Outsmart the paper avalanche.

January 16, 2019
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Credit: Kana Okada

Shoved into drawers or heaped into piles, snail mail and documents can quickly crowd a workspace-and stifle productivity. While the rest of your home may be easier to sort KonMari style, we're betting bills and photocopied forms don't quite bring the same joy. But that's no reason to put off decluttering your paper piles for another year. Here's how to do it once and for all:


As the age-old, goldemn paperwork rule explains, for every sheet you come across, either act on it, file it, or recycle it. While it may seem easier to convince yourself that you'll "just do it later", this also has the tendency to create an even longer to-do list in the end. And if this rule seems like too much to handle just yet, the productivity coaches at Gateway Productivity, suggest an "Every time you touch it, move it forward" mentality.


Often times, we end up saving everything simply because we don't know what we'll need and what can be tossed. In her new handbook, "The Martha Manual: How to Do (Almost) Everything", Martha suggests saving paid utility bills, annual investment statements, and copies of checks for non-tax-deductible items for one year. Any IRS tax records, bank statements, and records of deductible expenses should be kept for up to seven years (IRS-recommended). Contracts, home-improvement receipts, mortgage records, and deeds should be kept for as long as they're active. Items like marriage papers, education records, and passports should be kept indefinitely.

When it's time to toss, shred any papers that list your name, address, or phone or social-security numbers; old insurance policies; and receipts (with the exception of those for larger purchases that have warranty policies in place). Bonus recycling points: while shredded paper can be mixed with the rest of your household recycling, it also makes a great addition to your compost!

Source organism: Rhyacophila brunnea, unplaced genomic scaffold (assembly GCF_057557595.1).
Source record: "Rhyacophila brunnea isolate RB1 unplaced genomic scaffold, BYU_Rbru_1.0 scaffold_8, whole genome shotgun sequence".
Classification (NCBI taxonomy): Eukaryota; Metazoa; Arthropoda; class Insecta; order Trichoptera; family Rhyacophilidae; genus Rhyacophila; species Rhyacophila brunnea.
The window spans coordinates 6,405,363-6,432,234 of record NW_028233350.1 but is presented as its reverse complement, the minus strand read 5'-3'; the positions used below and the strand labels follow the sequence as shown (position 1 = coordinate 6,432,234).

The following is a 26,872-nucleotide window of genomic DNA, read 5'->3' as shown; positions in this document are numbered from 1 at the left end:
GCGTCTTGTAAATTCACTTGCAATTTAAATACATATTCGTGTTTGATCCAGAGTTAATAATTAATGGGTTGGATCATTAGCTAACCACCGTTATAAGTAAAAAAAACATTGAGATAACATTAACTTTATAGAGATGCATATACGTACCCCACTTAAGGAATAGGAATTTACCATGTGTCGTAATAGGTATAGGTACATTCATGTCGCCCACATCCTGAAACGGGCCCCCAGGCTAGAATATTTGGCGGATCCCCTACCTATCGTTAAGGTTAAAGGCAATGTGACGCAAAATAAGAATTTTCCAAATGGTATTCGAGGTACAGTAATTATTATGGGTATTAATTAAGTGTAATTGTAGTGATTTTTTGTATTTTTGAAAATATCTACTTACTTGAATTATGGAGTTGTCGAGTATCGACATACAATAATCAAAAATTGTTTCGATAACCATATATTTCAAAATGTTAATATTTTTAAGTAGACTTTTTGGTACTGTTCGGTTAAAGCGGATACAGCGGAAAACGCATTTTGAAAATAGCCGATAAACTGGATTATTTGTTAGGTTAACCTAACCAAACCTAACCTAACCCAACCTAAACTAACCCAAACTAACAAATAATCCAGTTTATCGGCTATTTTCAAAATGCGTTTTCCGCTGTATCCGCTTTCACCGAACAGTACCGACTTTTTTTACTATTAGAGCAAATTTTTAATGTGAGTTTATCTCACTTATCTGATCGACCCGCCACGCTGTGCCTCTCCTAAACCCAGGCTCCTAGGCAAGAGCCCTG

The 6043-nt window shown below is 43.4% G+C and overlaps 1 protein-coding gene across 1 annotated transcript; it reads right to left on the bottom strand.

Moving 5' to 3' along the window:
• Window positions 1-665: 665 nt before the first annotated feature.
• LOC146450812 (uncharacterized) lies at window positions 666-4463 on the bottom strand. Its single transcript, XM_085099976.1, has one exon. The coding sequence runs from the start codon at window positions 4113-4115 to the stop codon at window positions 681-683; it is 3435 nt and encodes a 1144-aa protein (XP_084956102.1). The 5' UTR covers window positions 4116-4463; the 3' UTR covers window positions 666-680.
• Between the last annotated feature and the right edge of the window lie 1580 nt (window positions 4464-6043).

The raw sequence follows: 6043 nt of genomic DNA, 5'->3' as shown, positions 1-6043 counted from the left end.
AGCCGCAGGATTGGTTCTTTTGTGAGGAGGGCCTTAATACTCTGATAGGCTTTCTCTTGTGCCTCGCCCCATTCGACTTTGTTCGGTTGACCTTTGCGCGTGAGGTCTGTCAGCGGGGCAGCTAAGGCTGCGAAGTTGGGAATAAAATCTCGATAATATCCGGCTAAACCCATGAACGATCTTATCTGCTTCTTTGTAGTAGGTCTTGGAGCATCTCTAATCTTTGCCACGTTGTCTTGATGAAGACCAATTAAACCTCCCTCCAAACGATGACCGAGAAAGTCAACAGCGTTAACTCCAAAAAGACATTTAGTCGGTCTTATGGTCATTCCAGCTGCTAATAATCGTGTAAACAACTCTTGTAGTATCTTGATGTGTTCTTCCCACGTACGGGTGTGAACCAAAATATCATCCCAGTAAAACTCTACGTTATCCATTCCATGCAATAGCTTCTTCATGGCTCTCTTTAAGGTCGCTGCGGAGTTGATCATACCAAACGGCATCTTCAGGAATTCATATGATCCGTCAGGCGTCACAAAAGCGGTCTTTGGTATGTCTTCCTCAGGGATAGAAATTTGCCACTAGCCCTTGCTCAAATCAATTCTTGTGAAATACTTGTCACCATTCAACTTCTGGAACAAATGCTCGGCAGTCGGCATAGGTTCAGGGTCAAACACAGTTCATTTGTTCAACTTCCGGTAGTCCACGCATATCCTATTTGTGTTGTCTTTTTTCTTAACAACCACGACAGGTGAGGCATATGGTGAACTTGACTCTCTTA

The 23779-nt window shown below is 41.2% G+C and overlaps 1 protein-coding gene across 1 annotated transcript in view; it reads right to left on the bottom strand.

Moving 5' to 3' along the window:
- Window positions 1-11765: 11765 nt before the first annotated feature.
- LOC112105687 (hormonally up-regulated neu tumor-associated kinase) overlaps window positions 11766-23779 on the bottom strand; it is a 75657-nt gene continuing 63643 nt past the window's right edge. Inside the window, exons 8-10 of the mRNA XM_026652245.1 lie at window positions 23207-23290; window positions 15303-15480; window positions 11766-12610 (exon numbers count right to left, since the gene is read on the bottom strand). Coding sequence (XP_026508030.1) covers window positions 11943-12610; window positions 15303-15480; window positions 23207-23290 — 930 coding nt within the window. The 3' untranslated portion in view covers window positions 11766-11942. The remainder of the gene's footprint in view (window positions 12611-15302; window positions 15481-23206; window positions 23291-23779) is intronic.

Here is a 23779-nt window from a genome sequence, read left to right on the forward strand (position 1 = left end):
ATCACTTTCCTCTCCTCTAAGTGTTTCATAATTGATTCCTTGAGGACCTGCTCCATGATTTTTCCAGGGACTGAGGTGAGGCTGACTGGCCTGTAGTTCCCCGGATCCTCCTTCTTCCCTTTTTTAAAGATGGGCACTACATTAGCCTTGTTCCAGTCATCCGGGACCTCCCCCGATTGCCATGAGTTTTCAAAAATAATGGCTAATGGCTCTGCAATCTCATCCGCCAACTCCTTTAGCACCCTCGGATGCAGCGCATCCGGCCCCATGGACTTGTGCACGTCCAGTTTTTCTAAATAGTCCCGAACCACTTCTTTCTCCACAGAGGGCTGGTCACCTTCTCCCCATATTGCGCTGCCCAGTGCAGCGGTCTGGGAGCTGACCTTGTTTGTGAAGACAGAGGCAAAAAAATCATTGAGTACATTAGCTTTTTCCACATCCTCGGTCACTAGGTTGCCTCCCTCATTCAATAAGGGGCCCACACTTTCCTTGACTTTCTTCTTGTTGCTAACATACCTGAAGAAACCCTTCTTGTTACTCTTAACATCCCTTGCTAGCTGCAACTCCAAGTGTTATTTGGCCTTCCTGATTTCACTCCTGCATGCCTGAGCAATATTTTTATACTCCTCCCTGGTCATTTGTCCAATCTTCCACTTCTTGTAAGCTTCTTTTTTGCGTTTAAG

Minimize the amount of paperwork you have to sift through-and be more eco-friendly-by reducing it at the source. Switch to online billing for credit cards, cell service, utilities, and bank statements. Then, scan any must-haves document with apps that use your phone camera, such as Scanbot or CamScanner. These apps allow you to enhance, annotate, and crop documents; bundle them into a single PDF; and share them via email or social media.

You can then organize these digital files through designated folders on your computer or upload them to Cloud services like Dropbox and Google Drive. These services, contrary to popular belief, are safe to use, thanks to redundancies-systems store multiple copies of data, all in different places-and user-specific encryption. For extra protection against hacking, set up two-step verification. This will require you to enter both your password and a code sent to an additional device (like your phone) to achieve access to Cloud-stored documents.


The more places your papers are scattered, the greater the chances are something gets lost. Whether it's a shelf in your home office or a filing cabinet under your desk, try and keep everything in one place. This not only helps maintain an order, but will make your workspace less of an obstacle for actually working. That said, consider a few small touches that can make the space more appealing, like cheery stationery essentials and a good work lamp. Shredder an eyesore? Hide it in a tall basket. And don't forget to spring for a comfortable chair-you don't need another reason to avoid the task.


After you've set up the decluttering system that works best for you, vow to actually follow through with it. This can be as easy as setting aside a little time each week (try sticking to one designated day) where you sift through the week's worth of paperwork, filing and purging as you go.


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